The calculation server performs various prediction models used in the system, with the following main functions: (1) obtaining basic data from the database server, calculating traffic flow prediction, road network level of service evaluation, congestion evaluation, incident warning, and temporal-spatial influence analysis based on those data, and then sending the prediction results to the database server; (2) responding to control requests from the web application server by performing requested configuration and thus changing the calculation logic; and (3) responding to the calculation requests from the web application server by performing requested calculations and then sending the results to the web application server.

2.2.3. GIS Server

The main functions of the GIS server include (1) storing urban road network geographical data required by the system; (2) responding to requests of the web application server by analyzing requirements for GIS data and traffic flow data, obtaining the latter from the database server and combining them with GIS data to obtain visualization information, and then sending the visualization information to the web application server; and (3) responding to requests to modify GIS information from the web application server.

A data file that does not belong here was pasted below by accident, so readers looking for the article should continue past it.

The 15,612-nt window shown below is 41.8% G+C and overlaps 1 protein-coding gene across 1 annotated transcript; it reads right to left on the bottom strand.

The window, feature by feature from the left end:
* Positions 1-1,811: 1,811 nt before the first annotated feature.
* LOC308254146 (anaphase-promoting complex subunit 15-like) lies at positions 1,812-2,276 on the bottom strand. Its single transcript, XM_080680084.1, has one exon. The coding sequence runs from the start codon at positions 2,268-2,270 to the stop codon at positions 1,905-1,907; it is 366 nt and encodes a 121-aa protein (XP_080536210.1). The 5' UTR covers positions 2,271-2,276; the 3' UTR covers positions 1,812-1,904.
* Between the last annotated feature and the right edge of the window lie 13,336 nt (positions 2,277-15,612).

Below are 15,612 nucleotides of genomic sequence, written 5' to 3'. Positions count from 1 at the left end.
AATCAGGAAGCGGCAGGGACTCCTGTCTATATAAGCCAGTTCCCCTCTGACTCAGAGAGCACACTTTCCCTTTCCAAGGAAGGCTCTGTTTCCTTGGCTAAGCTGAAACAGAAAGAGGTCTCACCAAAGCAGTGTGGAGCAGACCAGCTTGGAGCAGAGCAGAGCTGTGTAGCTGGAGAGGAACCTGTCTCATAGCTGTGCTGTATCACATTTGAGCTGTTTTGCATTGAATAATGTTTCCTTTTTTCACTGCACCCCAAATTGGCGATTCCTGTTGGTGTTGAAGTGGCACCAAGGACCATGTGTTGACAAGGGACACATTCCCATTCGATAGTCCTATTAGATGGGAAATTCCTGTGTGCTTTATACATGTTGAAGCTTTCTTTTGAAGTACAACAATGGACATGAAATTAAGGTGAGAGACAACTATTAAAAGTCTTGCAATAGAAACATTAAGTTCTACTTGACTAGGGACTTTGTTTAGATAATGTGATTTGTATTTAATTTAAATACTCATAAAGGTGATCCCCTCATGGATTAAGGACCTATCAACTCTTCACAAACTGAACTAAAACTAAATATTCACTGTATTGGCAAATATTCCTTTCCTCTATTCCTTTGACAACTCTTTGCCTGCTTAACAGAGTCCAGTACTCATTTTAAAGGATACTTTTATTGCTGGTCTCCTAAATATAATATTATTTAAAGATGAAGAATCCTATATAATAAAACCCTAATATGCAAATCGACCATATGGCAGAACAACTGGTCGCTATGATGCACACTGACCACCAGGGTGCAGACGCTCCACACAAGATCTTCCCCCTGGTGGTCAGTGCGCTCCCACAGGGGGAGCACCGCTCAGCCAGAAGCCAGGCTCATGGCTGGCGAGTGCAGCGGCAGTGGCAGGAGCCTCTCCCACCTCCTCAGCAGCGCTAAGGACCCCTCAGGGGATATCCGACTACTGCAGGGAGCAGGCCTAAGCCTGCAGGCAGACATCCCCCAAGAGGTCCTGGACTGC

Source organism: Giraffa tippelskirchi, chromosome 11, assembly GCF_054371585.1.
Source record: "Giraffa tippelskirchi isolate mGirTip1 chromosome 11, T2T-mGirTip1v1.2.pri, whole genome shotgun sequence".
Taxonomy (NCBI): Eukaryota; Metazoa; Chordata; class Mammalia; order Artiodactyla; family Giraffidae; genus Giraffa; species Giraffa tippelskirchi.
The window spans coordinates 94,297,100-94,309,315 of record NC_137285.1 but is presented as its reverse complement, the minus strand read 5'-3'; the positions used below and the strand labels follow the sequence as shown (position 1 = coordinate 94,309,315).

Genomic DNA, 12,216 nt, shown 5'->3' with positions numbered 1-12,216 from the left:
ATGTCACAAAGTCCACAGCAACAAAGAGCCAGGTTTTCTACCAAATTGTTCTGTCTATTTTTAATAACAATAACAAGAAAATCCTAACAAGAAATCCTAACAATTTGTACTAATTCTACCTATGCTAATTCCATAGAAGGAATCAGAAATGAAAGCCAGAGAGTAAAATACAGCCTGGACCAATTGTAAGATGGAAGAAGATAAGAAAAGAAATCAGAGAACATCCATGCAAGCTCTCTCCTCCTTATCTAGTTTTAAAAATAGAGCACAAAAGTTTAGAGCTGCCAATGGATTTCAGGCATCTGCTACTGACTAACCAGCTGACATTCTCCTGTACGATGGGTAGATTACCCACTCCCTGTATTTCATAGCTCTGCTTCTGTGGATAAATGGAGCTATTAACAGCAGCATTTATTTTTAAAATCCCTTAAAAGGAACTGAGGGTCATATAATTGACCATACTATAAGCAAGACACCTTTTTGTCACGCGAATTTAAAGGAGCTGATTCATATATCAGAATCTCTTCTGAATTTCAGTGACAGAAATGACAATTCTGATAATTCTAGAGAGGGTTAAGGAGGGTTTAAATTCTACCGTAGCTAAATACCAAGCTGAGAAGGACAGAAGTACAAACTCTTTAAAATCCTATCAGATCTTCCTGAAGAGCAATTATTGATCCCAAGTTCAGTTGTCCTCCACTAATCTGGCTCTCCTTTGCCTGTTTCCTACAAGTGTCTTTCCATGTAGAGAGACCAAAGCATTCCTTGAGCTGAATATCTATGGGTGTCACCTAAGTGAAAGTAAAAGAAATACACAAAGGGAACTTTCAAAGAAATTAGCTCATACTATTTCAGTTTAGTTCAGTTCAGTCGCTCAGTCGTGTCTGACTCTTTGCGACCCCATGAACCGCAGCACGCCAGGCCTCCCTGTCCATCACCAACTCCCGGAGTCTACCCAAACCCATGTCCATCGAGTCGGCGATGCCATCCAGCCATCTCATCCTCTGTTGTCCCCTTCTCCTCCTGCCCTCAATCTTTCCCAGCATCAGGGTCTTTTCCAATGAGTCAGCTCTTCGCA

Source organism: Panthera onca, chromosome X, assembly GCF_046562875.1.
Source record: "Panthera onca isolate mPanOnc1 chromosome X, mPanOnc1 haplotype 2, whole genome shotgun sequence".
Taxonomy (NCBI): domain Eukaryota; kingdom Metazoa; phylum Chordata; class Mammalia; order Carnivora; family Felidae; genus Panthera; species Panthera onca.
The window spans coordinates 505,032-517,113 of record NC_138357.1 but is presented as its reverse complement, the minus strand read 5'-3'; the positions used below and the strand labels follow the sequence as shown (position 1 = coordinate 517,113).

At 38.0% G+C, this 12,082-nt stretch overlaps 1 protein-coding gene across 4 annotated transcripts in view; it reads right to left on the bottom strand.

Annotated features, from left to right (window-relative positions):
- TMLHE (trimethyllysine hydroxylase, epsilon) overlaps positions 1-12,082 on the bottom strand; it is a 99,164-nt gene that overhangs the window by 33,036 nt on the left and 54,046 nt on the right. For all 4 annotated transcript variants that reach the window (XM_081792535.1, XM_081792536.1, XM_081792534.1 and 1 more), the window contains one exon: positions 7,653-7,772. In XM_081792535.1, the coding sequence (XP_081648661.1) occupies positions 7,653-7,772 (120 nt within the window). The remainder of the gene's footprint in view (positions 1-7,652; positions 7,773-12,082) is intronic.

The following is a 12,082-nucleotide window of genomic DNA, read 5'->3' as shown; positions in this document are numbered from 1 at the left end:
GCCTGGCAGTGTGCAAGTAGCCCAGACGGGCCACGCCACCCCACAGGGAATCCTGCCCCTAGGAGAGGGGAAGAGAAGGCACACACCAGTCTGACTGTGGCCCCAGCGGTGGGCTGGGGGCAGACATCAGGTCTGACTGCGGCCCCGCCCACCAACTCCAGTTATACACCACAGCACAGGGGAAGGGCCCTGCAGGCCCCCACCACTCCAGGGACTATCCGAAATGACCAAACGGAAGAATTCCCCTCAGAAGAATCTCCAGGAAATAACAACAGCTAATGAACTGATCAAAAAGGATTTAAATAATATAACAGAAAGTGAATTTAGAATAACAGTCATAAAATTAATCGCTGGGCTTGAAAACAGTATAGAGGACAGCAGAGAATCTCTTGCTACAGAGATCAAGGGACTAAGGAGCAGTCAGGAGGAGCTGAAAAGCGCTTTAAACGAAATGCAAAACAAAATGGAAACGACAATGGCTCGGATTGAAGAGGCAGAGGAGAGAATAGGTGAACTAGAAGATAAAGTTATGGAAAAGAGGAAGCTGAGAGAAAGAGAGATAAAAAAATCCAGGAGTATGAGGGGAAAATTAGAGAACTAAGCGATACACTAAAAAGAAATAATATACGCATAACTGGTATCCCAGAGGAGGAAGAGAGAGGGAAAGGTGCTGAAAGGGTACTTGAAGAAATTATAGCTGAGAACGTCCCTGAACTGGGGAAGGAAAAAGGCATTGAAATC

2.2.4. Web Application Server

The web application server deals with requests from the other terminals on the network by interpreting requests into requests on GIS data, traffic flow data, and calculation, sending the requests to the other three servers accordingly, and providing user web information based on the information returned from the other servers.